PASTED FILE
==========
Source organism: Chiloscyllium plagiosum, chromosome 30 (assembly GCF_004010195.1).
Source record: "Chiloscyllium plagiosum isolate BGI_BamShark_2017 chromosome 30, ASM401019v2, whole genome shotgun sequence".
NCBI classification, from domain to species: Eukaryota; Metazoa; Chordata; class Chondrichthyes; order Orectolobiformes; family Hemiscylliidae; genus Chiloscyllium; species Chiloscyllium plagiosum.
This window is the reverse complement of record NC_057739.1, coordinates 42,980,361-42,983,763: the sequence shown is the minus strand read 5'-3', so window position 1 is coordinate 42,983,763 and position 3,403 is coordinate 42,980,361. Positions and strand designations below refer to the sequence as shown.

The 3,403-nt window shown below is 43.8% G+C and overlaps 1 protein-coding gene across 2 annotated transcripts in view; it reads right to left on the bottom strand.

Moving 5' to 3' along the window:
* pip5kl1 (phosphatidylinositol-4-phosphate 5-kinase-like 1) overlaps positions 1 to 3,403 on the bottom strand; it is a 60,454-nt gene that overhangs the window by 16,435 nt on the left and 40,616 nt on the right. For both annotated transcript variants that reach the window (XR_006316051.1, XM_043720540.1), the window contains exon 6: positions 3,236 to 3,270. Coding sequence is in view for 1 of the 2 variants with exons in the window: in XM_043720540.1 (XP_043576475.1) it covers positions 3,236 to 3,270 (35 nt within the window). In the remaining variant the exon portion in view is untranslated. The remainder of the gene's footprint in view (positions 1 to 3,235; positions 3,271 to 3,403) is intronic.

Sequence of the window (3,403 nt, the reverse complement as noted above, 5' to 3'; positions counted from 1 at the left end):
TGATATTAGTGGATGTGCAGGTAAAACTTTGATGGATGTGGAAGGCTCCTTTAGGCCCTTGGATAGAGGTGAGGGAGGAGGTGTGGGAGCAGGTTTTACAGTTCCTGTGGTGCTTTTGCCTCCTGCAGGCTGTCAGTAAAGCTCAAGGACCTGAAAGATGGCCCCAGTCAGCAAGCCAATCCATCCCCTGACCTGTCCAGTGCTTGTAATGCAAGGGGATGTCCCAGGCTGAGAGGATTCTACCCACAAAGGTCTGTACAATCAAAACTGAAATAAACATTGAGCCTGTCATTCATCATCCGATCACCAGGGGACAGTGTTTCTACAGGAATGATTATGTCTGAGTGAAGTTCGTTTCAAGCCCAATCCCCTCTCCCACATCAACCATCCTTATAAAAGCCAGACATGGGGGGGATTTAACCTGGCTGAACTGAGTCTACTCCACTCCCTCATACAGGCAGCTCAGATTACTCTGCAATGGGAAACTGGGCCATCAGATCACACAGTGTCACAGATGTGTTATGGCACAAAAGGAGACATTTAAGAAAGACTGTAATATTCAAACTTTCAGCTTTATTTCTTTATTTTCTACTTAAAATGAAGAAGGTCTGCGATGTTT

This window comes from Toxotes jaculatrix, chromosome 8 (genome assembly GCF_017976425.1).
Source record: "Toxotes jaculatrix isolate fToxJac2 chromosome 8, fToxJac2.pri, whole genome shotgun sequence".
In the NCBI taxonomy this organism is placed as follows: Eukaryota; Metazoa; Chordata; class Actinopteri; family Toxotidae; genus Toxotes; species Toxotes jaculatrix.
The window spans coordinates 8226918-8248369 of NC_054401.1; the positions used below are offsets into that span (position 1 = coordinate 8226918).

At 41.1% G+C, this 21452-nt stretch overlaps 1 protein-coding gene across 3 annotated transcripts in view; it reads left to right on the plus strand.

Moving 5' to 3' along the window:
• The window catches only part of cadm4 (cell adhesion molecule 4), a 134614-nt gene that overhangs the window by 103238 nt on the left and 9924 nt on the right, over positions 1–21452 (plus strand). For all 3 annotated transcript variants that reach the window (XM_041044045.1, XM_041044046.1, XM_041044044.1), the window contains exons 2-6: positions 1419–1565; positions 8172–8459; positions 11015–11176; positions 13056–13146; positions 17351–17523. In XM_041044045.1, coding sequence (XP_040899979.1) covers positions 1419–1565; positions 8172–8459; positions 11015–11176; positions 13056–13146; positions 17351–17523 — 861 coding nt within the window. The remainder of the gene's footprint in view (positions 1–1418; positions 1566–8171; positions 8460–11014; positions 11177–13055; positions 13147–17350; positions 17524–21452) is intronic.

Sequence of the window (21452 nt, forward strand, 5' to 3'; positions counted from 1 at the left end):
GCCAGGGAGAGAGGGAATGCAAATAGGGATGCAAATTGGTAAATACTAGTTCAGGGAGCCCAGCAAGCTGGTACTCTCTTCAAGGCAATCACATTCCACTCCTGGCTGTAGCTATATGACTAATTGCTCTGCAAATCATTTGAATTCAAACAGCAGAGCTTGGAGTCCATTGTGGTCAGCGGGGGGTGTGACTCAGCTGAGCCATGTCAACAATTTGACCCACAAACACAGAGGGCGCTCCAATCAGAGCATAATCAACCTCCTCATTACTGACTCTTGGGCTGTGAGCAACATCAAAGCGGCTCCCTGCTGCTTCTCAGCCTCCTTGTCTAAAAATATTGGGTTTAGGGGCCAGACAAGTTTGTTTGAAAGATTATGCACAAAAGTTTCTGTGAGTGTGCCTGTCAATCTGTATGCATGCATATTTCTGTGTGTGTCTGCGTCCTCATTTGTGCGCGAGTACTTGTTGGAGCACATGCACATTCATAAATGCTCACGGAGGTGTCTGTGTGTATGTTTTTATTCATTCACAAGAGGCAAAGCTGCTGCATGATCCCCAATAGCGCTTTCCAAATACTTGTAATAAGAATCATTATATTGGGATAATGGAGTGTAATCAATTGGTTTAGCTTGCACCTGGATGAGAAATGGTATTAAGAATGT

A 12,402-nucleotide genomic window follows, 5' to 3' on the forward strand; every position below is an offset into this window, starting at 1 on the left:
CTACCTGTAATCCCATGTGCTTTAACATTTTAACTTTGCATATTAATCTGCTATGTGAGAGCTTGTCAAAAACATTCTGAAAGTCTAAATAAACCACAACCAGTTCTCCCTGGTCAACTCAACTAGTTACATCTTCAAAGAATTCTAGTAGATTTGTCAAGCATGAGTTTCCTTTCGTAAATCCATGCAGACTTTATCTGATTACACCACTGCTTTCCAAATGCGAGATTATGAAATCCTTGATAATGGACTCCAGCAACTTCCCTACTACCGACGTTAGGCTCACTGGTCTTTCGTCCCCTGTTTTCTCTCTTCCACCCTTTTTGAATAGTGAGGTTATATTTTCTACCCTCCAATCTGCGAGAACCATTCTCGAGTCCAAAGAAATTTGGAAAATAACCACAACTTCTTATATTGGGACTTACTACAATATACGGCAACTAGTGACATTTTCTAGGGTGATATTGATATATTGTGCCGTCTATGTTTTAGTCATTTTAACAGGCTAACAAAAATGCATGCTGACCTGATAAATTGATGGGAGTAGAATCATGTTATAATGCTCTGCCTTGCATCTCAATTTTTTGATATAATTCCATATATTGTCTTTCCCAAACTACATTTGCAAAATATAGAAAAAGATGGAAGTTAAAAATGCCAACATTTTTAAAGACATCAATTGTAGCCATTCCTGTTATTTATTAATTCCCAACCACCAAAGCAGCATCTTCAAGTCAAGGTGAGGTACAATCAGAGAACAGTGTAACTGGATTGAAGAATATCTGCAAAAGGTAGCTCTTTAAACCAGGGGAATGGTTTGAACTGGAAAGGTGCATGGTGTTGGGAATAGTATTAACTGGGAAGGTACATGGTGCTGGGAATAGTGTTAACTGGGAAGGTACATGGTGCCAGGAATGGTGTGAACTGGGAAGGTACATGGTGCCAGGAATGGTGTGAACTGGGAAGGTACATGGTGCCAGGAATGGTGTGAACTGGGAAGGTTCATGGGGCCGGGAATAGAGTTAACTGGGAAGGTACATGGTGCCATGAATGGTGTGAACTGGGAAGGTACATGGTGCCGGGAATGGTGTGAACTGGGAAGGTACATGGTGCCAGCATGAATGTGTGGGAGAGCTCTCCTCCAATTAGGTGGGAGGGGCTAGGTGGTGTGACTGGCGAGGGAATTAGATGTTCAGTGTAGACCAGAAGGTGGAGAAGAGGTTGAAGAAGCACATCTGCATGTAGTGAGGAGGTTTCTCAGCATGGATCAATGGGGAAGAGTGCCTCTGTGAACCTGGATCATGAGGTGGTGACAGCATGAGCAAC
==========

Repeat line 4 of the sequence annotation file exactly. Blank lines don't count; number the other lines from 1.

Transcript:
This window is the reverse complement of record NC_057739.1, coordinates 42,980,361-42,983,763: the sequence shown is the minus strand read 5'-3', so window position 1 is coordinate 42,983,763 and position 3,403 is coordinate 42,980,361. Positions and strand designations below refer to the sequence as shown.